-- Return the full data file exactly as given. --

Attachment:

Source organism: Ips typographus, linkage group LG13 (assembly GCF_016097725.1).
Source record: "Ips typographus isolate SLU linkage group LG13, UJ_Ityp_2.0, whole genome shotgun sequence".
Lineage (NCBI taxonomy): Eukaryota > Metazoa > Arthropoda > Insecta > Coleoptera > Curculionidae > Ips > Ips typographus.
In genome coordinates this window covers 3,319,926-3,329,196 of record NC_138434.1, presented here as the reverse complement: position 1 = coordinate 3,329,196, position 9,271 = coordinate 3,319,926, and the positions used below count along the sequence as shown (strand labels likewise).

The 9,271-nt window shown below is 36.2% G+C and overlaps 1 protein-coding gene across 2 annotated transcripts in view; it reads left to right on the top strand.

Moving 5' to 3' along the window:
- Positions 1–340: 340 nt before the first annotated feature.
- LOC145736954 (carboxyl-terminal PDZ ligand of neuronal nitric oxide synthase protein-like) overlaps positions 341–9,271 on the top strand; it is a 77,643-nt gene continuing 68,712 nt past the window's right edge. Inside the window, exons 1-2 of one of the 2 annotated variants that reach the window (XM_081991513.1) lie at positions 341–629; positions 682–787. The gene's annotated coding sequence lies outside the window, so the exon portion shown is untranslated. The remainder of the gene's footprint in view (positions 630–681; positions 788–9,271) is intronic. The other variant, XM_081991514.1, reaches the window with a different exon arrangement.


Source organism: Ips typographus, linkage group LG13 (assembly GCF_016097725.1).
Source record: "Ips typographus isolate SLU linkage group LG13, UJ_Ityp_2.0, whole genome shotgun sequence".
Lineage (NCBI taxonomy): Eukaryota > Metazoa > Arthropoda > Insecta > Coleoptera > Curculionidae > Ips > Ips typographus.
In genome coordinates this window covers 3,319,926-3,329,196 of record NC_138434.1, presented here as the reverse complement: position 1 = coordinate 3,329,196, position 9,271 = coordinate 3,319,926, and the positions used below count along the sequence as shown (strand labels likewise).

The 9,271-nt window shown below is 36.2% G+C and overlaps 1 protein-coding gene across 2 annotated transcripts in view; it reads left to right on the top strand.

Moving 5' to 3' along the window:
- Positions 1–340: 340 nt before the first annotated feature.
- LOC145736954 (carboxyl-terminal PDZ ligand of neuronal nitric oxide synthase protein-like) overlaps positions 341–9,271 on the top strand; it is a 77,643-nt gene continuing 68,712 nt past the window's right edge. Inside the window, exons 1-2 of one of the 2 annotated variants that reach the window (XM_081991513.1) lie at positions 341–629; positions 682–787. The gene's annotated coding sequence lies outside the window, so the exon portion shown is untranslated. The remainder of the gene's footprint in view (positions 630–681; positions 788–9,271) is intronic. The other variant, XM_081991514.1, reaches the window with a different exon arrangement.